TORONTO, ON – The University of Toronto (U of T) unveiled a plaque commemorating the 100th anniversary of the innovative Central Steam Plant that provides heat and hot water to the downtown campus today. The Plant, located on Russell Street, supplies heating to over 75 per cent of the indoor spaces at the U of T’s St. George campus.
“It might be unusual to celebrate a steam-powered energy system, but this infrastructure is an amazing example of how visionary engineers, smart politicians, and concerned citizens worked together 100 years ago to create a legacy that’s still very much in use today,” said Scott Mabury, VP University Operations.
The U of T’s district energy system was the first planned large-scale system of its kind in Canada. Although the system has been extended, renewed, and modernized since its 1912 construction, the infrastructure’s flexibility allowed the campus to efficiently grow without requiring excessive investments in equipment, real estate, and energy to heat buildings.
The steam from the plant is generated by four massive boilers fuelled by natural gas (originally fuelled by coal) which is sent through steel pipes to several campus buildings for producing heat and hot water. Waste heat produced by a jet turbine co-generation unit is also used to heat boilers and produce steam. During summer, steam is used by absorption chillers in the Medical Sciences Building for refrigeration.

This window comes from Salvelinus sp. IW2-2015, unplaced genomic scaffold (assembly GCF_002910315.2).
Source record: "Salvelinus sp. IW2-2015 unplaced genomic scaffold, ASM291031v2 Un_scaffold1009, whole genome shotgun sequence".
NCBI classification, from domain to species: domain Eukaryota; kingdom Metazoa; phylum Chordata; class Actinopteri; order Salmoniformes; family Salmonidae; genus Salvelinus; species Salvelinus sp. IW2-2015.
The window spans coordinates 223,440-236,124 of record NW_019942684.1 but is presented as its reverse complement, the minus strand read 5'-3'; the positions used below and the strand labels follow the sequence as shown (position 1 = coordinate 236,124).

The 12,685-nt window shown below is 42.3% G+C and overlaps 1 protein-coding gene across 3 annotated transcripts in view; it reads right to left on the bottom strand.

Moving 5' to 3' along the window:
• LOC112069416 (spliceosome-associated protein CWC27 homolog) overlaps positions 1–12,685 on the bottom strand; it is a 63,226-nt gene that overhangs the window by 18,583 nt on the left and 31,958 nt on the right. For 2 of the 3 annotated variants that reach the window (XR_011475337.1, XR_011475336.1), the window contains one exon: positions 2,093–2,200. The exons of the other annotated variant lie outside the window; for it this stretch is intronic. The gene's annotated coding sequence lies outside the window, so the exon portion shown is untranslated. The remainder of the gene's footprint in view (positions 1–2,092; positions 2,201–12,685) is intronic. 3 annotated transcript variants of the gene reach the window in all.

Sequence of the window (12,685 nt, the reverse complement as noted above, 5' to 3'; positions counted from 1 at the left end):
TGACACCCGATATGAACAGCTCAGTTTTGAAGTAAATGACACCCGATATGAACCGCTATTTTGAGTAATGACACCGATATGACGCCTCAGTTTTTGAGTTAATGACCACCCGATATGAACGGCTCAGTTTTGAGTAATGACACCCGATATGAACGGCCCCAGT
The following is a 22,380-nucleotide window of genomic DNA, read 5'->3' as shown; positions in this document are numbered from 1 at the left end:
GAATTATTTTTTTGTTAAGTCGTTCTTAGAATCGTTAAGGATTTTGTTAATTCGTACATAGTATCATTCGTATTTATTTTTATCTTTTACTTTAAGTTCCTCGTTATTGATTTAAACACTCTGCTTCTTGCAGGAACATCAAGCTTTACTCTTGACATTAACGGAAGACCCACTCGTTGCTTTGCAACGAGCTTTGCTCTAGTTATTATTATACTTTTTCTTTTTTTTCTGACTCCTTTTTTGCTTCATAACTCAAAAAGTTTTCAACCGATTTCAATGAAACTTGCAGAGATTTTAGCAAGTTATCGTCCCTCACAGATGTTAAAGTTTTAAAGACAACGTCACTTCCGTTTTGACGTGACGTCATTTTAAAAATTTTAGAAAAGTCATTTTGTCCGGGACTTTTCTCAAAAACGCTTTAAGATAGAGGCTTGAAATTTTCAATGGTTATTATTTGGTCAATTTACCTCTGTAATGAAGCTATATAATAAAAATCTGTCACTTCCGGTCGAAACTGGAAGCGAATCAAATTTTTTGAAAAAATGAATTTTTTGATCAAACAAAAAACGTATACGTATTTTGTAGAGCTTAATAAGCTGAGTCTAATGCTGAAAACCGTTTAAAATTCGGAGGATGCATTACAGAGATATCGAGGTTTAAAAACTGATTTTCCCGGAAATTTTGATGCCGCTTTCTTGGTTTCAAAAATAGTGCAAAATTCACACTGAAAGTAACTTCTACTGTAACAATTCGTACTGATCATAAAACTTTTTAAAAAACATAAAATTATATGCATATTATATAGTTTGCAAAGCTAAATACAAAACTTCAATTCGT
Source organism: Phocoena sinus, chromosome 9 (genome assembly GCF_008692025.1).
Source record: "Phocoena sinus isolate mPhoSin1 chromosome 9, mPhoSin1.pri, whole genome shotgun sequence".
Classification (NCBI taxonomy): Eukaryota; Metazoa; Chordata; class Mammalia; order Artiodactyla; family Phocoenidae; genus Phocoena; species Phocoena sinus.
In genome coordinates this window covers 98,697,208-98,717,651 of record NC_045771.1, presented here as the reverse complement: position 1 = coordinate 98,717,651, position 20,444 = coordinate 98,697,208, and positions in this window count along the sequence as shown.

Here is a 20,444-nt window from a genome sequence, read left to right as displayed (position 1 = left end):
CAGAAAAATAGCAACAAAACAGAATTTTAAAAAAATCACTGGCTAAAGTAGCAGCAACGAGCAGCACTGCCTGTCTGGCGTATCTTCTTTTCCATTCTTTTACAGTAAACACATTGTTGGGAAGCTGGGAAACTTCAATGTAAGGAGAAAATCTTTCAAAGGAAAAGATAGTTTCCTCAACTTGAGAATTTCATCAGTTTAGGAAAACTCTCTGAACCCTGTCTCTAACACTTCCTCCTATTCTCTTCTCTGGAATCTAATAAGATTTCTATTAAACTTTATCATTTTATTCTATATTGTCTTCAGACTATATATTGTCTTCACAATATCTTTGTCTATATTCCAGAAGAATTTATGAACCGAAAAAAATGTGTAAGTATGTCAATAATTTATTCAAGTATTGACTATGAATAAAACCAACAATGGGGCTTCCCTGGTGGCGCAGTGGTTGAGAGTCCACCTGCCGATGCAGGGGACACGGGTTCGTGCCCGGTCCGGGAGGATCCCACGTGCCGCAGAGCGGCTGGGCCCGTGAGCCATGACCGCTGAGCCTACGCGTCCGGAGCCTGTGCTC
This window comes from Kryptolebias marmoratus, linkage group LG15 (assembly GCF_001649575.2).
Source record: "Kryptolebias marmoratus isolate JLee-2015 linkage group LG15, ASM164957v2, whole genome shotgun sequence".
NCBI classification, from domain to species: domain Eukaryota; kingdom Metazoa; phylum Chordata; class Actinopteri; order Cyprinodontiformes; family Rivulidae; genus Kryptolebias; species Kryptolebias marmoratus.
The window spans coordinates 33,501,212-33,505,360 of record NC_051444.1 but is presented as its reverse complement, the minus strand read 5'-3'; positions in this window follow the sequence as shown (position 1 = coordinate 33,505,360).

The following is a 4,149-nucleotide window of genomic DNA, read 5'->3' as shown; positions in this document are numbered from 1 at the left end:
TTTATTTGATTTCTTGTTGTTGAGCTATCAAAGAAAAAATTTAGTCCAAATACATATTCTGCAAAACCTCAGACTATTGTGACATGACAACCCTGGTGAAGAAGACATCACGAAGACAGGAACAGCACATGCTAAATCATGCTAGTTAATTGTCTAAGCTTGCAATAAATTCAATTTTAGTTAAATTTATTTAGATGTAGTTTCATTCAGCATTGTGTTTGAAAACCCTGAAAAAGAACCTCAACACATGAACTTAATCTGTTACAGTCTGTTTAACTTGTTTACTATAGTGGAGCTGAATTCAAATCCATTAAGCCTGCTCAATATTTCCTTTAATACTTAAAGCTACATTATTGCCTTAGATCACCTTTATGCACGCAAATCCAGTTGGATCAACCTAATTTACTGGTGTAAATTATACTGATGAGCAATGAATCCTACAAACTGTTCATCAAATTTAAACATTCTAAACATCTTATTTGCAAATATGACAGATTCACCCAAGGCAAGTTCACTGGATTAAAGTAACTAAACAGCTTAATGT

“In a way, this facility still inspires U of T engineering students to create things that will help and improve the quality of life for all Torontonians for the next hundred years ,” said Mr. Mabury. “It deserves to be celebrated.”
Photos are available upon request.
For more information, contact:
U of T Media Relations